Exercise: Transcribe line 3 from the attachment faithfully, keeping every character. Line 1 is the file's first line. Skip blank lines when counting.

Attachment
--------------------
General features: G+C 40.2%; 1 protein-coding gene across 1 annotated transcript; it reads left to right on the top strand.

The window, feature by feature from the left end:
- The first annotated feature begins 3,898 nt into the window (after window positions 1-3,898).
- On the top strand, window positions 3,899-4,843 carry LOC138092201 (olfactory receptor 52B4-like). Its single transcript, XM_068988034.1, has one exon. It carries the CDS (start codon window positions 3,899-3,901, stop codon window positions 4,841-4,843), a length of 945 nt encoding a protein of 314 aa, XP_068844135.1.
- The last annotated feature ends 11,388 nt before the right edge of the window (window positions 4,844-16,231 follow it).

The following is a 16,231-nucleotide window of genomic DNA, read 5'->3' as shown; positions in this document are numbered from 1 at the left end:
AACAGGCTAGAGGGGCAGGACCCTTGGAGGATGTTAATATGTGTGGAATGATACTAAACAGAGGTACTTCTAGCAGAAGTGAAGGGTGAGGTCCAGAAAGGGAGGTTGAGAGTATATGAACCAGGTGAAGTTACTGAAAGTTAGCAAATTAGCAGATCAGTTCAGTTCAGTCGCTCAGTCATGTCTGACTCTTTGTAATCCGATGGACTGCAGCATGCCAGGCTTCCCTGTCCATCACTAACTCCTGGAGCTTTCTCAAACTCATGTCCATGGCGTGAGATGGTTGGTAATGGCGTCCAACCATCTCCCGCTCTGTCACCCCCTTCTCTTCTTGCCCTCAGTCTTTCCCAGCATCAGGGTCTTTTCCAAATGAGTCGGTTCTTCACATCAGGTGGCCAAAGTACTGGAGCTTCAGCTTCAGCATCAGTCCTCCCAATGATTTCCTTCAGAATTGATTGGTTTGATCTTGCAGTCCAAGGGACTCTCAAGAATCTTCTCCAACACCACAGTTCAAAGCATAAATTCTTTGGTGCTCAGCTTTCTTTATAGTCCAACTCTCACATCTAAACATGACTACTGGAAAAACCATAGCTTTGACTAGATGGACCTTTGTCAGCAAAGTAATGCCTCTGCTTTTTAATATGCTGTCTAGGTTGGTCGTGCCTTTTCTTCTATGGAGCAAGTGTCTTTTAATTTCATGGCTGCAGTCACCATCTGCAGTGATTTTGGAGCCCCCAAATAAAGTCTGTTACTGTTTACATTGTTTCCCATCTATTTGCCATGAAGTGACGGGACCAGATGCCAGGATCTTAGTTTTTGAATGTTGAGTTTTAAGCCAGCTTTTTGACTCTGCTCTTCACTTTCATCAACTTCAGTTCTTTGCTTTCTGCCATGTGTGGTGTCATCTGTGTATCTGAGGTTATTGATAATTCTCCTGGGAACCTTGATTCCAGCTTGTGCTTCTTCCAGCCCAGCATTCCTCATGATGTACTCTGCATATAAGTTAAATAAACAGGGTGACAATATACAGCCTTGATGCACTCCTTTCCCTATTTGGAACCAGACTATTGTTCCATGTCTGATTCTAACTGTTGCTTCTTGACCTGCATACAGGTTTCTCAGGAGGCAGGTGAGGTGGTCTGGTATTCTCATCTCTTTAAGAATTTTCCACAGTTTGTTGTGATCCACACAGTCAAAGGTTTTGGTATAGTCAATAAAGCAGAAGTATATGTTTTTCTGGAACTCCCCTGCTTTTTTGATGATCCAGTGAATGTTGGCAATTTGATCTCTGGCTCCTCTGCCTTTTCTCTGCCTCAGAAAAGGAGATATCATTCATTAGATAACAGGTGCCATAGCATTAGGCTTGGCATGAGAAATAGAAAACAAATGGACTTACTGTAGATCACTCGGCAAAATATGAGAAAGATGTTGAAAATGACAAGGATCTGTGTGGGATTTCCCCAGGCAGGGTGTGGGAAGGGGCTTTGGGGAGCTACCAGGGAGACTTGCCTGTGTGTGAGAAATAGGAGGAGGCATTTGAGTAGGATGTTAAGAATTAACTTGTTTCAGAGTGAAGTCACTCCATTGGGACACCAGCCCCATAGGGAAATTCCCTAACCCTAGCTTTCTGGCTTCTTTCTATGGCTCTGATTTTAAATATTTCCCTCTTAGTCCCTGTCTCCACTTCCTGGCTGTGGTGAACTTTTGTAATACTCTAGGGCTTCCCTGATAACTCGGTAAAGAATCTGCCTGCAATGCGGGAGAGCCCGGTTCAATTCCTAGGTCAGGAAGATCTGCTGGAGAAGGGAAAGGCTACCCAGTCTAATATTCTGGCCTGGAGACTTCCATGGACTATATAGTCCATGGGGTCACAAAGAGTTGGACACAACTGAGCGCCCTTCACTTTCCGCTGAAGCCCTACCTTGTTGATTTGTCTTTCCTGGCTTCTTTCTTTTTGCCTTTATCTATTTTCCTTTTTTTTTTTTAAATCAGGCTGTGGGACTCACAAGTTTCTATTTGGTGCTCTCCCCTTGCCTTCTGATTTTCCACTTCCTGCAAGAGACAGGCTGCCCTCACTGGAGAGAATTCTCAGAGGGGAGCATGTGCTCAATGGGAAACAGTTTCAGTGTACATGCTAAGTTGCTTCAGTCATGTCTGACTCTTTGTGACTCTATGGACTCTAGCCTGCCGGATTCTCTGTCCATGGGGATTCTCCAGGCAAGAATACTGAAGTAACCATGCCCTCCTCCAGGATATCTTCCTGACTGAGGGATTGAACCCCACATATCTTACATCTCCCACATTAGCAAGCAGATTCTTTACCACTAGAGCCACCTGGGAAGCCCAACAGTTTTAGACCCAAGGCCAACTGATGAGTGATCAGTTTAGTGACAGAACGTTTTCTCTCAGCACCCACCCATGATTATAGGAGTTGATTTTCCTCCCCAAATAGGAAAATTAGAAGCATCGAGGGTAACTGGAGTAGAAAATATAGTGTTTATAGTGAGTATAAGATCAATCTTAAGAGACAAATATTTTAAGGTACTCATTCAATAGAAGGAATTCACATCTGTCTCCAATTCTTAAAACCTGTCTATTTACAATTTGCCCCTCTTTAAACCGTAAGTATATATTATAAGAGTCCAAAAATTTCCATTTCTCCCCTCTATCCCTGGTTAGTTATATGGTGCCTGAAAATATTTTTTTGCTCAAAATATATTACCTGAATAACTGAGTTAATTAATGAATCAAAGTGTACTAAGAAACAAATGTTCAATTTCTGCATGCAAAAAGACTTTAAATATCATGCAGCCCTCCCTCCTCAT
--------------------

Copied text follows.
- The first annotated feature begins 3,898 nt into the window (after window positions 1-3,898).